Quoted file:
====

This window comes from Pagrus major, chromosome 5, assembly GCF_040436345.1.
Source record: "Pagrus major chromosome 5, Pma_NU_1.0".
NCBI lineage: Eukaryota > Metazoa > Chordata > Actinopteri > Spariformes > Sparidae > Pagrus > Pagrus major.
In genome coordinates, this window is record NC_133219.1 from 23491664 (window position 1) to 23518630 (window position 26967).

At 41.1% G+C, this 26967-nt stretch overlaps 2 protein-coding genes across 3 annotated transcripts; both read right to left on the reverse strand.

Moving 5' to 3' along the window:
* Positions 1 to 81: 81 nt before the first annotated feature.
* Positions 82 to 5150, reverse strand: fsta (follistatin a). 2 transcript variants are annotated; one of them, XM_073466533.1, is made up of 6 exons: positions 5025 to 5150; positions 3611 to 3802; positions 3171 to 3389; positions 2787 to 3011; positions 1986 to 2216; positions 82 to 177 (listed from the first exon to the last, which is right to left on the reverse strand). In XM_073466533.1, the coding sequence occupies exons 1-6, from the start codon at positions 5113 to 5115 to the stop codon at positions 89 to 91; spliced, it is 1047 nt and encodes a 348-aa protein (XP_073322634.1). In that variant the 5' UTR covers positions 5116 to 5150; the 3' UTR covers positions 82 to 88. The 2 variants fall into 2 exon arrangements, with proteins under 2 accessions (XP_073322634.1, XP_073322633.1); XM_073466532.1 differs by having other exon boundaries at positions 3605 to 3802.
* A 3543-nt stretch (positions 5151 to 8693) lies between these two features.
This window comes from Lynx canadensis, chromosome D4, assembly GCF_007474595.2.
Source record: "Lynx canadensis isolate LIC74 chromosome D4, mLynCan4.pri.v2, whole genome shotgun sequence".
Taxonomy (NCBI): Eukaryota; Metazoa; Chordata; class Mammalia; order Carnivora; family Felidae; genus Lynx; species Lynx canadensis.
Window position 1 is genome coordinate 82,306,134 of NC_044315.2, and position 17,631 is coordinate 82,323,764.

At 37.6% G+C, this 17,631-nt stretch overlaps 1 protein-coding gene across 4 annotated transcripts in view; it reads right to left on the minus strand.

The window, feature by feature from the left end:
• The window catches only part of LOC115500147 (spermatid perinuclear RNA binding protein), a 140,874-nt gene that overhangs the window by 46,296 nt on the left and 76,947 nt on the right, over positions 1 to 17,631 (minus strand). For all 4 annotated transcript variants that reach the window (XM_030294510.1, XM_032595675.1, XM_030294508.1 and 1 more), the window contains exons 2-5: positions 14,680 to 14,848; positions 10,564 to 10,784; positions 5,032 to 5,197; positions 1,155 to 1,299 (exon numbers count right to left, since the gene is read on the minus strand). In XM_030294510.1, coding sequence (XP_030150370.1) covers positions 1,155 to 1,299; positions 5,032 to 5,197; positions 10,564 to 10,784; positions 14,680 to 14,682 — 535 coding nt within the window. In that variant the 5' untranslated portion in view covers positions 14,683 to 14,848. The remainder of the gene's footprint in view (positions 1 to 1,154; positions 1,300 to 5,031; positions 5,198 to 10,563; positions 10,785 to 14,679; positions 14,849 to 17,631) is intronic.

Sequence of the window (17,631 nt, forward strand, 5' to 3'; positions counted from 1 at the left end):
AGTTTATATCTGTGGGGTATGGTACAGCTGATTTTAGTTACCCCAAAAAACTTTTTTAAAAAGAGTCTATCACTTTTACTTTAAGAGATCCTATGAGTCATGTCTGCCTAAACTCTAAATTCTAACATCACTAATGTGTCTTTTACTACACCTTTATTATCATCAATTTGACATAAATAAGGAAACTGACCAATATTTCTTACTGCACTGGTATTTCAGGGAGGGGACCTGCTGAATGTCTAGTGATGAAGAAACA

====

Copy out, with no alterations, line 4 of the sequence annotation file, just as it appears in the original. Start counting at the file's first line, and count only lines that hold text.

In genome coordinates, this window is record NC_133219.1 from 23491664 (window position 1) to 23518630 (window position 26967).